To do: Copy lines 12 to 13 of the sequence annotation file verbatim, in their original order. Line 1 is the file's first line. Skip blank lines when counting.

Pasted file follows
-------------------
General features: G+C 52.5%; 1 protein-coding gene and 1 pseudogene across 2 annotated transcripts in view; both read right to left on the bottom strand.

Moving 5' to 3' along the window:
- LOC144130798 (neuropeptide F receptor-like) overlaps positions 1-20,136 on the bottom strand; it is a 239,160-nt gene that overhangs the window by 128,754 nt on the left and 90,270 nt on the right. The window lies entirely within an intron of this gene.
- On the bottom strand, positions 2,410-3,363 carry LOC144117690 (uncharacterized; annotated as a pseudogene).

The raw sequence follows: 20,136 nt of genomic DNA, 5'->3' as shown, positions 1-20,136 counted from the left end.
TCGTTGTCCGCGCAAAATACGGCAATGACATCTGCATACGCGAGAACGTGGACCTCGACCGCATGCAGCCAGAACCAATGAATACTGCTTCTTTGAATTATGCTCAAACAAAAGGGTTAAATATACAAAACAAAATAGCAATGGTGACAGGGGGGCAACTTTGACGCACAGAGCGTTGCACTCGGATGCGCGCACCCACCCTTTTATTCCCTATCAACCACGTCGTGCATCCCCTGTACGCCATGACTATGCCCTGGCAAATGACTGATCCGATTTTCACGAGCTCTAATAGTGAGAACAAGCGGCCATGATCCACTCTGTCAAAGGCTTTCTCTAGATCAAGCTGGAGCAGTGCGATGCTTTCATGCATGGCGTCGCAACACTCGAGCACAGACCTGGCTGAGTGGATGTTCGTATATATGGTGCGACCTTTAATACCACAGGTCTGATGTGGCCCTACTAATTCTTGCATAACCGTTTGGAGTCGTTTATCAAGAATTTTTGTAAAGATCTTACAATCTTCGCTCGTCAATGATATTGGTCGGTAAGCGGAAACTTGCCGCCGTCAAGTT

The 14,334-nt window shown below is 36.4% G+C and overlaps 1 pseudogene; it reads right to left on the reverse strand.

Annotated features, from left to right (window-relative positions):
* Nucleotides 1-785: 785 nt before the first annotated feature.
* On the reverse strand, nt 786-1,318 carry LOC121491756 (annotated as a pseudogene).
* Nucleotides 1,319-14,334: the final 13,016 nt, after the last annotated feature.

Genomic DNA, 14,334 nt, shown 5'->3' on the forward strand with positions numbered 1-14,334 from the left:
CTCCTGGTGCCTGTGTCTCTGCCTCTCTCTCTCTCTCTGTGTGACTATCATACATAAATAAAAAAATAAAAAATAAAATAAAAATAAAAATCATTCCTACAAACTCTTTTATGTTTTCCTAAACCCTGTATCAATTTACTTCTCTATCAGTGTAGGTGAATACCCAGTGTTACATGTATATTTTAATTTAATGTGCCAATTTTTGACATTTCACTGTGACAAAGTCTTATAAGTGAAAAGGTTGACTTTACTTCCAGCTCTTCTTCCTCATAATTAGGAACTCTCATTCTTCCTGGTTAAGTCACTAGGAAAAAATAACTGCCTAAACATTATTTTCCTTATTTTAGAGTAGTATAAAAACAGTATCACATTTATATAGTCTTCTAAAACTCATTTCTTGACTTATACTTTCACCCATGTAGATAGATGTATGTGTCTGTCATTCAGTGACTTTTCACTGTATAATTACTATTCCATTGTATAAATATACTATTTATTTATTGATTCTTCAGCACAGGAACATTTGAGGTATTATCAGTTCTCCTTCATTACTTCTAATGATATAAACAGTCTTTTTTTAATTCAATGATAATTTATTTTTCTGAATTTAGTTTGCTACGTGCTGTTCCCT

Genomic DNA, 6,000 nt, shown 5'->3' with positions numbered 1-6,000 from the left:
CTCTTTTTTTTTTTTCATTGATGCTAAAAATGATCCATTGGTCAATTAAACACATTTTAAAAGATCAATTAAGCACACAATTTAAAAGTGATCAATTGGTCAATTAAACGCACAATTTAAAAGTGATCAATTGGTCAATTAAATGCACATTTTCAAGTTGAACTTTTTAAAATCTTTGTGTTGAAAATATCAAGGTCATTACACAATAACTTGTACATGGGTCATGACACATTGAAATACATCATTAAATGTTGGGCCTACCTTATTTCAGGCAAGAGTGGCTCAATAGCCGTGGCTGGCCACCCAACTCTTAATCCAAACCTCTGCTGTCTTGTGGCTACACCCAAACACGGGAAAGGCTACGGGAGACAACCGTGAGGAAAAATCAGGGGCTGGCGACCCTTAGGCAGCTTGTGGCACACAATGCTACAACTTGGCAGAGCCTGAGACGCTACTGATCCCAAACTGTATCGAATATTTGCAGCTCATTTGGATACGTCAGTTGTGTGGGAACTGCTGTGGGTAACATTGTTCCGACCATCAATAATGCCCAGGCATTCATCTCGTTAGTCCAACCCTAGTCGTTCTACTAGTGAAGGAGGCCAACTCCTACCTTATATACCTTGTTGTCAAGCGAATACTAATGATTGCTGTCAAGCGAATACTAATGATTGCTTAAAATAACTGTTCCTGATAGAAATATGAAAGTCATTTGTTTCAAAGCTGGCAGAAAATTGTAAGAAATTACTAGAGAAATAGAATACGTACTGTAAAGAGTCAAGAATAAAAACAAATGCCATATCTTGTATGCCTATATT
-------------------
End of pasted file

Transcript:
Genomic DNA, 14,334 nt, shown 5'->3' on the forward strand with positions numbered 1-14,334 from the left:
CTCCTGGTGCCTGTGTCTCTGCCTCTCTCTCTCTCTCTGTGTGACTATCATACATAAATAAAAAAATAAAAAATAAAATAAAAATAAAAATCATTCCTACAAACTCTTTTATGTTTTCCTAAACCCTGTATCAATTTACTTCTCTATCAGTGTAGGTGAATACCCAGTGTTACATGTATATTTTAATTTAATGTGCCAATTTTTGACATTTCACTGTGACAAAGTCTTATAAGTGAAAAGGTTGACTTTACTTCCAGCTCTTCTTCCTCATAATTAGGAACTCTCATTCTTCCTGGTTAAGTCACTAGGAAAAAATAACTGCCTAAACATTATTTTCCTTATTTTAGAGTAGTATAAAAACAGTATCACATTTATATAGTCTTCTAAAACTCATTTCTTGACTTATACTTTCACCCATGTAGATAGATGTATGTGTCTGTCATTCAGTGACTTTTCACTGTATAATTACTATTCCATTGTATAAATATACTATTTATTTATTGATTCTTCAGCACAGGAACATTTGAGGTATTATCAGTTCTCCTTCATTACTTCTAATGATATAAACAGTCTTTTTTTAATTCAATGATAATTTATTTTTCTGAATTTAGTTTGCTACGTGCTGTTCCCT